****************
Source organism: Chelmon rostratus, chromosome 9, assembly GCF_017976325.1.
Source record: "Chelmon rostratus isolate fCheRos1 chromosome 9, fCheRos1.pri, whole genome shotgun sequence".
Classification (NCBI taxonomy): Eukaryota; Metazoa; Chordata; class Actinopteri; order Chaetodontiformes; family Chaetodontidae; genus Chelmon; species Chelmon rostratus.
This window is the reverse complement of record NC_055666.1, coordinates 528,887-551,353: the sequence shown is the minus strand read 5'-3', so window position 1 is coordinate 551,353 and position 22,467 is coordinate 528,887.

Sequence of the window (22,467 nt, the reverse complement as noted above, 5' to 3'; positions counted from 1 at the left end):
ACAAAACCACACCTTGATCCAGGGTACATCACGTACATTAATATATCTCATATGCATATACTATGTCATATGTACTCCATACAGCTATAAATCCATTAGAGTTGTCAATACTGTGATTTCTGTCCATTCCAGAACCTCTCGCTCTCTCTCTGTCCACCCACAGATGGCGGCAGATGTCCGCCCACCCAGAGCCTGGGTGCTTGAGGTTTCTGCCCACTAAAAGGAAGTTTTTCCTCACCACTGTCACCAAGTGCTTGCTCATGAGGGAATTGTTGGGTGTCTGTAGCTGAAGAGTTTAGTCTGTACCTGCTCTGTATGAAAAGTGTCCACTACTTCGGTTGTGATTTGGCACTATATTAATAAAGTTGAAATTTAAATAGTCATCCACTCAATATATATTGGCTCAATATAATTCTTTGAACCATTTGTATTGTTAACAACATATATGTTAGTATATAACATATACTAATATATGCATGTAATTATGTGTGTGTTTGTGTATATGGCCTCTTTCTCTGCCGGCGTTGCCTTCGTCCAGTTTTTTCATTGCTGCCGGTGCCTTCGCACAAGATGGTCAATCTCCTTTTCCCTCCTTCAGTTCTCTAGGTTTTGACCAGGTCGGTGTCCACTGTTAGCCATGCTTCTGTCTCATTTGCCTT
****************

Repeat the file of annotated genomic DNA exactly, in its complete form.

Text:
Source organism: Chelmon rostratus, chromosome 9, assembly GCF_017976325.1.
Source record: "Chelmon rostratus isolate fCheRos1 chromosome 9, fCheRos1.pri, whole genome shotgun sequence".
Classification (NCBI taxonomy): Eukaryota; Metazoa; Chordata; class Actinopteri; order Chaetodontiformes; family Chaetodontidae; genus Chelmon; species Chelmon rostratus.
This window is the reverse complement of record NC_055666.1, coordinates 528,887-551,353: the sequence shown is the minus strand read 5'-3', so window position 1 is coordinate 551,353 and position 22,467 is coordinate 528,887.

Sequence of the window (22,467 nt, the reverse complement as noted above, 5' to 3'; positions counted from 1 at the left end):
ACAAAACCACACCTTGATCCAGGGTACATCACGTACATTAATATATCTCATATGCATATACTATGTCATATGTACTCCATACAGCTATAAATCCATTAGAGTTGTCAATACTGTGATTTCTGTCCATTCCAGAACCTCTCGCTCTCTCTCTGTCCACCCACAGATGGCGGCAGATGTCCGCCCACCCAGAGCCTGGGTGCTTGAGGTTTCTGCCCACTAAAAGGAAGTTTTTCCTCACCACTGTCACCAAGTGCTTGCTCATGAGGGAATTGTTGGGTGTCTGTAGCTGAAGAGTTTAGTCTGTACCTGCTCTGTATGAAAAGTGTCCACTACTTCGGTTGTGATTTGGCACTATATTAATAAAGTTGAAATTTAAATAGTCATCCACTCAATATATATTGGCTCAATATAATTCTTTGAACCATTTGTATTGTTAACAACATATATGTTAGTATATAACATATACTAATATATGCATGTAATTATGTGTGTGTTTGTGTATATGGCCTCTTTCTCTGCCGGCGTTGCCTTCGTCCAGTTTTTTCATTGCTGCCGGTGCCTTCGCACAAGATGGTCAATCTCCTTTTCCCTCCTTCAGTTCTCTAGGTTTTGACCAGGTCGGTGTCCACTGTTAGCCATGCTTCTGTCTCATTTGCCTT